Protein dimerization between Lmo2 (Rbtn2) and Tal1 alters thymocyte development and potentiates T cell tumorigenesis in transgenic mice.
Larson RC., Lavenir I., Larson TA., Baer R., Warren AJ., Wadman I., Nottage K., Rabbitts TH.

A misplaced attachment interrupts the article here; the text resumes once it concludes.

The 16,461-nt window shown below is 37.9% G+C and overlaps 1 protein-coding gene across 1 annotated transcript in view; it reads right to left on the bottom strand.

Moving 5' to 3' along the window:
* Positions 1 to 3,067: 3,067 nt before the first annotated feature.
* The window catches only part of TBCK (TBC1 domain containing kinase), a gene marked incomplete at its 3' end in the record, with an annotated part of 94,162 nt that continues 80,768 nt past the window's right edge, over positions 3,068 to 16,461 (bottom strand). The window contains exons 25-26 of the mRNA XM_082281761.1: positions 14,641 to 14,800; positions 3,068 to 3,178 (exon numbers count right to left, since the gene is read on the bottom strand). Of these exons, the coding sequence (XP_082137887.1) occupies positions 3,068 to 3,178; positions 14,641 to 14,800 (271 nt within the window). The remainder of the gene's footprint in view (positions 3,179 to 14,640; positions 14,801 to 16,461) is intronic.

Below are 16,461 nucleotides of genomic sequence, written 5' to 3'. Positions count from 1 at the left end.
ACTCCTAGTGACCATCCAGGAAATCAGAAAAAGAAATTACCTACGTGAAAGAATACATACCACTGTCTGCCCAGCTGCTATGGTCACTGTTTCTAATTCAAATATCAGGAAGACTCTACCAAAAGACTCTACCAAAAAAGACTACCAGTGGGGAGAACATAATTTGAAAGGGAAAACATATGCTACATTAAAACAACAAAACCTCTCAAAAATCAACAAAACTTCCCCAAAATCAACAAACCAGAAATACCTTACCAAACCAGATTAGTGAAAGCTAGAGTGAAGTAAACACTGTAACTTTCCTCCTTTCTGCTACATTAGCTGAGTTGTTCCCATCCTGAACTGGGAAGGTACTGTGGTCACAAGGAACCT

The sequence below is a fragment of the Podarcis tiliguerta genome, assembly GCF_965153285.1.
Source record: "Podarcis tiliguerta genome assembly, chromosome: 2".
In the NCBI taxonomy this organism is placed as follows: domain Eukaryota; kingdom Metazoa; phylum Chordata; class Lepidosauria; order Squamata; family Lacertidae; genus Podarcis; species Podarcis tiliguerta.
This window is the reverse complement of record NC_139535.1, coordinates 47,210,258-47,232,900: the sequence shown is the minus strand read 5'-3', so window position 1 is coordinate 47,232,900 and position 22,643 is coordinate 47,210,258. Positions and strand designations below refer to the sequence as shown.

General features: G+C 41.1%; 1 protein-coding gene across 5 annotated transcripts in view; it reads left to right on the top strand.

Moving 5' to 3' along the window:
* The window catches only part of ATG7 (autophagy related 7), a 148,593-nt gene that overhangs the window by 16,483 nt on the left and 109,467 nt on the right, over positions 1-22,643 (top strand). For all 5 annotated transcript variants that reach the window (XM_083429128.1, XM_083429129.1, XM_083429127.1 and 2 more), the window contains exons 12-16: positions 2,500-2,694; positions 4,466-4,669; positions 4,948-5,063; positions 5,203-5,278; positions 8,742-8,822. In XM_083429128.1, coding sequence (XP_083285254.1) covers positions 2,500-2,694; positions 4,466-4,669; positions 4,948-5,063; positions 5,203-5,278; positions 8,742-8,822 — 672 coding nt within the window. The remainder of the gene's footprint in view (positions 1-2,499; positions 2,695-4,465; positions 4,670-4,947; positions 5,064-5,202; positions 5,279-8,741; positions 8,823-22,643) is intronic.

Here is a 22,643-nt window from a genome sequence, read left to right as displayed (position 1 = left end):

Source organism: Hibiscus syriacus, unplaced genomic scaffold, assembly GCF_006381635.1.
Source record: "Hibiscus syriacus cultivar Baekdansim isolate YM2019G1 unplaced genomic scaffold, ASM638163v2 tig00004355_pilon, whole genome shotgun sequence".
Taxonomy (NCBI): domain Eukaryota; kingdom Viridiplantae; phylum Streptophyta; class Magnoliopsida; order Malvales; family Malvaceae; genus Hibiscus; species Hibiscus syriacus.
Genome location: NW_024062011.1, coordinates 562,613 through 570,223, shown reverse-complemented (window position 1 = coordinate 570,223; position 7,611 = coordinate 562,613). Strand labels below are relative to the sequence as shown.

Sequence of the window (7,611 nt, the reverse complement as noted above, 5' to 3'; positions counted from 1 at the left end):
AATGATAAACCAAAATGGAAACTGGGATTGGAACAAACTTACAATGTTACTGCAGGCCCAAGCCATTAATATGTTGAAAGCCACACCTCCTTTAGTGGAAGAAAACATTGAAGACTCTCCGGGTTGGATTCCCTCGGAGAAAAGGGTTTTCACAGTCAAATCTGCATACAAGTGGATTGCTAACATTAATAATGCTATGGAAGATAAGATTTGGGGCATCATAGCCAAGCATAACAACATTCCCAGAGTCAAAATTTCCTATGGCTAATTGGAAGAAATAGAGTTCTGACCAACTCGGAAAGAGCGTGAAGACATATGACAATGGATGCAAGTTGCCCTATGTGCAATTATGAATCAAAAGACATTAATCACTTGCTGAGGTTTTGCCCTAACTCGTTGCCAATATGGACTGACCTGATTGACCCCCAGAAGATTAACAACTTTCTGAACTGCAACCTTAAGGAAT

The LMO2 and TAL1 genes were first identified via chromosomal translocations and later found to encode proteins that interact during normal erythroid development. Some T cell leukaemia patients have chromosomal abnormalities involving both genes, implying that LMO2 and TAL1 act synergistically to promote tumorigenesis after their inappropriate co-expression. To test this hypothesis, transgenic mice were made which co-express Lmo2 and Tal1 genes in T cells. Dimers of Lmo2 and Tal1 proteins were formed in thymocytes of double but not single transgenic mice. Furthermore, thymuses of double transgenic mice were almost completely populated by immature T cells from birth, and these mice develop T cell tumours approximately 3 months earlier than those with only the Lmo2 transgene. Thus interaction between these two proteins can alter T cell development and potentiate tumorigenesis. The data also provide formal proof that TAL1 is an oncogene, apparently acting as a tumour promoter in this system.